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‘Ambassadors of Love and Harmony’: What Praemium Imperiale Laureates Have to Say About Their Prestigious Award





On October 16, the 31st celebration of the Praemium Imperiale recognized six individuals from all over the world for their lifetime achievements in the world of the arts. 


The awards ceremony was held at the Meiji Kinenkan in Aoyama, Tokyo.  Laureates honored were William Kentbridge for painting and Mona Hatoum for sculpture.  Tod Williams and Billie Tsien were honored in the category of architecture. The award for music went to Anne-Sophie Mutter, and for theater/film to Bando Tamasaburo. 


The ceremony, presided over by Prince and Princess Hitachi representing Japan’s imperial family, was filled with words of congratulations from the international advisors to the artists, with Pope Francis and Prime Minister of Japan Shinzo Abe even sending their special wishes.


The laureates received a gold medal from Prince Hitachi to commemorate the occasion. The prize winners also received a testimonial letter from Prince Hitachi, and are set to receive ¥15 million JPY (c. $141,000 USD). 


The artists themselves gave their thanks and expressed their opinions about receiving such a prestigious award. 


Bando Tamasaburo brought the ceremony to an appropriate close by providing a firsthand account of working between East and West. Although coming from a traditional Japanese theater background, Tamasaburo has collaborated with internationally renowned artists such as Maurice Bejart and Polish director Andrej Wajda. He said:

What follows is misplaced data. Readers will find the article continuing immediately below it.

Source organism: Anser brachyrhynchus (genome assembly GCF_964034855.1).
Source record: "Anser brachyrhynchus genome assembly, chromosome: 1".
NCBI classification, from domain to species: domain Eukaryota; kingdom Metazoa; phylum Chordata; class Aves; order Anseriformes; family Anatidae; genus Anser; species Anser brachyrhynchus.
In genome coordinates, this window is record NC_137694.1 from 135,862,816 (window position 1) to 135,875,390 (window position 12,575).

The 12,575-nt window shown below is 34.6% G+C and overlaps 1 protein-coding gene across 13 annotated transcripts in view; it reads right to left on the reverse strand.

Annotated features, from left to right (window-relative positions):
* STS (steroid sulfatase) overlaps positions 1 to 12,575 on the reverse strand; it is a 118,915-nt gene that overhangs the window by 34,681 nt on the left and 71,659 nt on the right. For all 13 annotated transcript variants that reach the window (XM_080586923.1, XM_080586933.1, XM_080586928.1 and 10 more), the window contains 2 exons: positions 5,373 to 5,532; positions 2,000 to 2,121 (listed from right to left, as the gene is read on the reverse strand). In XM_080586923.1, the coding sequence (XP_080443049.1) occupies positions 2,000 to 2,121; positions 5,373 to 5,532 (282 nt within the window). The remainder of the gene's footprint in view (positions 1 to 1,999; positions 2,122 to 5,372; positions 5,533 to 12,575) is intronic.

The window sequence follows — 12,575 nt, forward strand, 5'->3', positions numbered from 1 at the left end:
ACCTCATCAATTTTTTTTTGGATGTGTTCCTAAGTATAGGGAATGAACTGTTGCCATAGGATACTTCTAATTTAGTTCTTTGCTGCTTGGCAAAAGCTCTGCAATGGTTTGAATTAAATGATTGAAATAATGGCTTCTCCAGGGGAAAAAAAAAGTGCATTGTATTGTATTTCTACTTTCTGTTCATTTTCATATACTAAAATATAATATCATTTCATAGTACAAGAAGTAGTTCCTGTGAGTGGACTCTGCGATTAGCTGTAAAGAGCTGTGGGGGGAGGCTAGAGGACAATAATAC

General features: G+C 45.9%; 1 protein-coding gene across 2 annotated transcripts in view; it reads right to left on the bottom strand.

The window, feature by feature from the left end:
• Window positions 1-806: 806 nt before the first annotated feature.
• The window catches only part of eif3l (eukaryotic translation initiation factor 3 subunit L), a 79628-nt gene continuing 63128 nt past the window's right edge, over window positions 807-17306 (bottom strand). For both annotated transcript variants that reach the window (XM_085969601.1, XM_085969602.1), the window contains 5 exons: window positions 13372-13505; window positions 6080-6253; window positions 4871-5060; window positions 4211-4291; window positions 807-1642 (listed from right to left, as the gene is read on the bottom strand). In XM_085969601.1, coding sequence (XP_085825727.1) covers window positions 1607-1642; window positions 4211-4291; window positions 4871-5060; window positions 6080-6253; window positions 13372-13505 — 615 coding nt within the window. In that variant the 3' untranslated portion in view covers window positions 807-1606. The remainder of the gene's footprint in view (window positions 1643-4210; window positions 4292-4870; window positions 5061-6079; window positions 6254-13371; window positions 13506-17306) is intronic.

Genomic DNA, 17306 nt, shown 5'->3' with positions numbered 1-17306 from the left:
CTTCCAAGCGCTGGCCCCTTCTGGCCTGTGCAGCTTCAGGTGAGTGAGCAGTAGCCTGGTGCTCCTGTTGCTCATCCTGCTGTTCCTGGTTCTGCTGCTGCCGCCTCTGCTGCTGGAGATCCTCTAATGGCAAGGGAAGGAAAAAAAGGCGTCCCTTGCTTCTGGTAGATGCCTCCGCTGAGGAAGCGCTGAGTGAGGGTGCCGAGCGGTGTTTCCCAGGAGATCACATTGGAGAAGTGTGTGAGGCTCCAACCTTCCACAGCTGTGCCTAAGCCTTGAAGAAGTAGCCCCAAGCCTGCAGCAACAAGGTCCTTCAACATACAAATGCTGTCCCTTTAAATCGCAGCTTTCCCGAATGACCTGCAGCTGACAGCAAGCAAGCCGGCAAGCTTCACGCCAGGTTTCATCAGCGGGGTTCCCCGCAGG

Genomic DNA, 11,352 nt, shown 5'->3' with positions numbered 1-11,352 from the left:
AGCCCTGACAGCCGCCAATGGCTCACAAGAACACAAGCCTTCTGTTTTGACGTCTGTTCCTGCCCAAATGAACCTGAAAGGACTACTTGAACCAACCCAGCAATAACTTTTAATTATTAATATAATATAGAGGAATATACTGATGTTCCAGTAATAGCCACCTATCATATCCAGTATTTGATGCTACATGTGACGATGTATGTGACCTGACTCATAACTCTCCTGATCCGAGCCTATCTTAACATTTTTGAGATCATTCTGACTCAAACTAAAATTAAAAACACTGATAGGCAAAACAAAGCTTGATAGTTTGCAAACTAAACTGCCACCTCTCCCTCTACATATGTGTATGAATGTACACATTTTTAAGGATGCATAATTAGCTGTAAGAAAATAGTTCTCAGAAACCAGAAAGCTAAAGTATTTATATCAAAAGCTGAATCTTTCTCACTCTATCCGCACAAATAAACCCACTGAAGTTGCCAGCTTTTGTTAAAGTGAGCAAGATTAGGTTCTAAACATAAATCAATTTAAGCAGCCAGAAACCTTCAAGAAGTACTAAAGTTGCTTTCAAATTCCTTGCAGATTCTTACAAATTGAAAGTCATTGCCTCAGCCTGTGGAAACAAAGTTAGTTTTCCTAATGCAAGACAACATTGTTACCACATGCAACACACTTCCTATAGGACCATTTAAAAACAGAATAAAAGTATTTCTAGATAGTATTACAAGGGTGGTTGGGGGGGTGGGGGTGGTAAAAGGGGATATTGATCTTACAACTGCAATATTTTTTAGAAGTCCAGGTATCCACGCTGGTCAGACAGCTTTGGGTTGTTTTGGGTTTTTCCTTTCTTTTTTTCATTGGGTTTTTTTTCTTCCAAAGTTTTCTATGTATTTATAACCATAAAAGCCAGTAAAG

Working between East and West creates confusion, but I think that what you obtain after having surpassed that is something which causes happiness to people all over the world.


The other Praemium Imperiale recipients expressed hopes for the future as well. Anne-Sophie Mutter expressed her gratitude for the award, in an exclusive interview with JAPAN Forward. She told the younger generation:


Keep on dreaming and keep on following the path, the world needs ambassadors of goodwill, ambassadors of love and harmony, and ambassadors of music.


Billie Tsien expressed gratitude in particular to Japan. Speaking to our reporter, she said: 


To be given an award by such a country like Japan is incredibly meaningful, because we look so much to the work and culture that’s done here…. I would say to young architects if you love what you do, well that is all that ever matters.


Tod Williams, echoed his partner Tsien by pointing out:


What is amazing about this country (Japan) is that it chooses not to a tiny island, or a small country that is isolated, but rather to reach out to the world and to see that the world has riches…. I wish all people and all cultures would be able to see that as well.


Mona Hatoum, who two years ago received the Hiroshima Art Prize, told us that, “Japan has been so good to me. I am overwhelmed.”




Author: Arielle Busetto


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